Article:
Would Oasis have been a stadium band had they started out now? “It would be mad to think that the first two records [Definitely Maybe and (What’s The Story) Morning Glory] would not transcend into a different era,” he replies. “So, I’d probably say yes, we’d be as big. But we were going for three years before we got signed, and we might not have made it to three years. Now, somebody could film you at a gig and go, ‘Nah, they’re shit,’ so maybe we wouldn’t have been given time to develop. Would we have got our foot in the door? Maybe not. But would we have been as successful? In any era, ‘Don’t Look Back In Anger’ and ‘Live Forever’ are going to be pretty special tunes.”

After walking away from the band in the aftermath of one row too many, he used the material he’d written for the eighth Oasis album as the basis of his first solo LP. Since then, he’s stayed true to his commitment to indulge his musical whims. In recent times, these have seen him add French female backing singers and a brass section to his High Flying Birds lineup, collaborate with the DJ, composer and producer Mr David Holmes and a French disco aficionado named The Reflex, and make a series of excellent groove-based EPs, a detour that he happily compares to Mr Paul Weller’s Style Council project. He’s even written material for Dizzee Rascal. “I don’t know what happened to that,” he adds. “Wrote, it, recorded it and sent off to him and haven’t heard back from him since.”

Perhaps most intriguing for fans of a certain vintage, though, is confirmation he’s working on a new track with another Manchester legend, Mr Shaun Ryder, formerly of the Happy Mondays and Black Grape. “Have you heard his new tunes?” asks Gallagher. “His new single is called ‘Mumbo Jumbo’ and it’s fucking outrageous. Outrageous. It’s not like anything he’s ever done.”

The plan to work together, which was facilitated by their mutual friend Mr Alan McGee, founder of Creation Records, was initially derailed when Ryder was struck down with Covid. The track is yet to be finished, but the early signs are promising enough for Gallagher to say he’ll likely release it as a standalone single. And what of Ryder, the seemingly indestructible embodiment of Madchester, the scene that bridged acid house and Britpop? “Shaun’s on great form,” he says.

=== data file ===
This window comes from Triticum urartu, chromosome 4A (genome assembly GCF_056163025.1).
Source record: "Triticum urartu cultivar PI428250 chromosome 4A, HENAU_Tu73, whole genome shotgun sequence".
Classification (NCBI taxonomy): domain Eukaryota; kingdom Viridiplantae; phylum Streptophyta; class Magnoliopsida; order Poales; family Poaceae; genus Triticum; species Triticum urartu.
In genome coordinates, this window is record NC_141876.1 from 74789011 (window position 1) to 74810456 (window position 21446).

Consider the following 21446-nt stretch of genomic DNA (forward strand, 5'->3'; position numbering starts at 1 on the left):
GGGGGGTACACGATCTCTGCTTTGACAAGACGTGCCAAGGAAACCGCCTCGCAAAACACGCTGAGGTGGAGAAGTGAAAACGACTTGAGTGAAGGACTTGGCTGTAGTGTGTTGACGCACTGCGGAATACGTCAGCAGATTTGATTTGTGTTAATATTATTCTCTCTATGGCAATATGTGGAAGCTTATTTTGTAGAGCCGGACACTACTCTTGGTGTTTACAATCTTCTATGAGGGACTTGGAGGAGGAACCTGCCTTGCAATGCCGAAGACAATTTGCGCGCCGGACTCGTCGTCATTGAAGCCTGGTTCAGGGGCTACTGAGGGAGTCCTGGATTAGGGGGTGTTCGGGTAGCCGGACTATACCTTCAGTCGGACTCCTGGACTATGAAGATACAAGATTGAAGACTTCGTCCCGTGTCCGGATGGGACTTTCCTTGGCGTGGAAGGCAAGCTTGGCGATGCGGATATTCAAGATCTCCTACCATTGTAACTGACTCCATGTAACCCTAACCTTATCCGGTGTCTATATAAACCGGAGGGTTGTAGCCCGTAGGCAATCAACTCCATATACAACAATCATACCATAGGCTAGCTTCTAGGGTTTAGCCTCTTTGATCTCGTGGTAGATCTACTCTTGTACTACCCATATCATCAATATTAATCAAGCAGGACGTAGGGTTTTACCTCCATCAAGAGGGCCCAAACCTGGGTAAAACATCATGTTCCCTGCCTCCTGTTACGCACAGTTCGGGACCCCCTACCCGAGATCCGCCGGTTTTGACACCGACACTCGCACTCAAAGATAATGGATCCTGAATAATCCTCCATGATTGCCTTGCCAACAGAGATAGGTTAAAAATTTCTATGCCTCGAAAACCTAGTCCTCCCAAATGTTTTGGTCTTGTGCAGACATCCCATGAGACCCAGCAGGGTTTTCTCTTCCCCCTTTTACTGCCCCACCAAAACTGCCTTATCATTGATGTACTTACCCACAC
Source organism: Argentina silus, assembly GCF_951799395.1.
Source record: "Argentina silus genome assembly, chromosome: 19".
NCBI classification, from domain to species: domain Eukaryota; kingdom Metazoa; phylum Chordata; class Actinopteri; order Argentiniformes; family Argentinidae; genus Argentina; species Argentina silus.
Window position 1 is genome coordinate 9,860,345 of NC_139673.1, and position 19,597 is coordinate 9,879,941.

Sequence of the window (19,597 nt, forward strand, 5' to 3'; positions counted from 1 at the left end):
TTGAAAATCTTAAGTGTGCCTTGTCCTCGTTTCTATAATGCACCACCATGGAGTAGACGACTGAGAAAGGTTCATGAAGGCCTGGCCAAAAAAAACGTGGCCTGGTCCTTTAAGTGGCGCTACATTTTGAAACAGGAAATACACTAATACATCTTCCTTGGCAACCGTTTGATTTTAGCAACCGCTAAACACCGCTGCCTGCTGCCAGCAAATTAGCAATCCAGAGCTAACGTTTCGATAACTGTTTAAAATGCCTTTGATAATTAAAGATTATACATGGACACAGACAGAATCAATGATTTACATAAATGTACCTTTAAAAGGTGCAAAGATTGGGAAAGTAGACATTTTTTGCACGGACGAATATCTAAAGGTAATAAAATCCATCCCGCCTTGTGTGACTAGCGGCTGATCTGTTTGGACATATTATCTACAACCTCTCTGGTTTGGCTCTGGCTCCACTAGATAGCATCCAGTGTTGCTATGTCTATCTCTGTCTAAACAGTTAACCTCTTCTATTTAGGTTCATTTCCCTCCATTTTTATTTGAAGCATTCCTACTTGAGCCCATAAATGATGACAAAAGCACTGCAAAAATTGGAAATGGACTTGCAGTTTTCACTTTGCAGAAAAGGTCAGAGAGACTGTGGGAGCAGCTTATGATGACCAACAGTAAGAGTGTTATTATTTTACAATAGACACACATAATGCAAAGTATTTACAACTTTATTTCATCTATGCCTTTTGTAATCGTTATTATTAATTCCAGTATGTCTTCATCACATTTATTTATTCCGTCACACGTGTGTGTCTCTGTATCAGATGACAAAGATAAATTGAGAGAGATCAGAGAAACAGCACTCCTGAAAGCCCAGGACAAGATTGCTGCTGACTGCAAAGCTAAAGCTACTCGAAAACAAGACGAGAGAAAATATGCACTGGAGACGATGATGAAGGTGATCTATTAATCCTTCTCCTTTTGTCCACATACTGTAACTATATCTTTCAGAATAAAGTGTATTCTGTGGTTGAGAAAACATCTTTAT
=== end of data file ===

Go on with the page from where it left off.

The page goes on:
The conversation rattles on through some colourful territory, including the thwarted plot to steal football (“The European Super League could only have come from the brain of an American, and VAR could only have come from the brain of a Swiss bureaucrat”), the evolution of his personal style (“You get over the midlife-crisis moment when you buy a fur coat and your trainers are more expensive than your mum’s house”) and British politics (“Boris Johnson has proved himself not to be the man for a crisis. Fancy getting Covid”).

Most surprising, though, is listening to Gallagher talk proudly about overseeing the decor for his new studio, which includes an artificial tree, framed prints of the Beatles, Mr Bob Dylan and Mr Sergio Agüero and, in a small room near the entrance, a one metre-square section of the dancefloor from Manchester’s Haçienda nightclub, mummified in bubble wrap.

“The dream,” he says of the studio, “is I can cycle here from my house in Maida Vale in half an hour. Turn up at midday, do a couple of hours, go for a boozy lunch. Smash it with the lads in town, come back pissed, do another couple of hours, then go and have some dinner. I want to get into that routine because I am a real creature of habit. If my routine is taken away from me, I actually find it difficult to function as a human being.”

He talks about thriving on deadlines set by his record label, which, I remind him, he owns. “Yeah, but if you’re not careful, having all the success and the money and the studio and the label, and being middle-aged and a guy and Mancunian, it becomes easier to put your feet up. Before, you know, five years will have passed and you’ll have got fat and you’ll have done fuck all. It works better for me if I’m really pushing myself.”

So, look out for Noel Gallagher this summer, pushing on through a boozy lunch, pushing the right buttons for a live audience somewhere or pushing himself on his mountain bike. “I’d be very easy to assassinate, trust me. MI5 would know very quickly that I like to cycle past the same shop at 11 minutes past 11 every fucking day.”

Back The Way We Came: Vol 1 (2011-2021) is out 11 June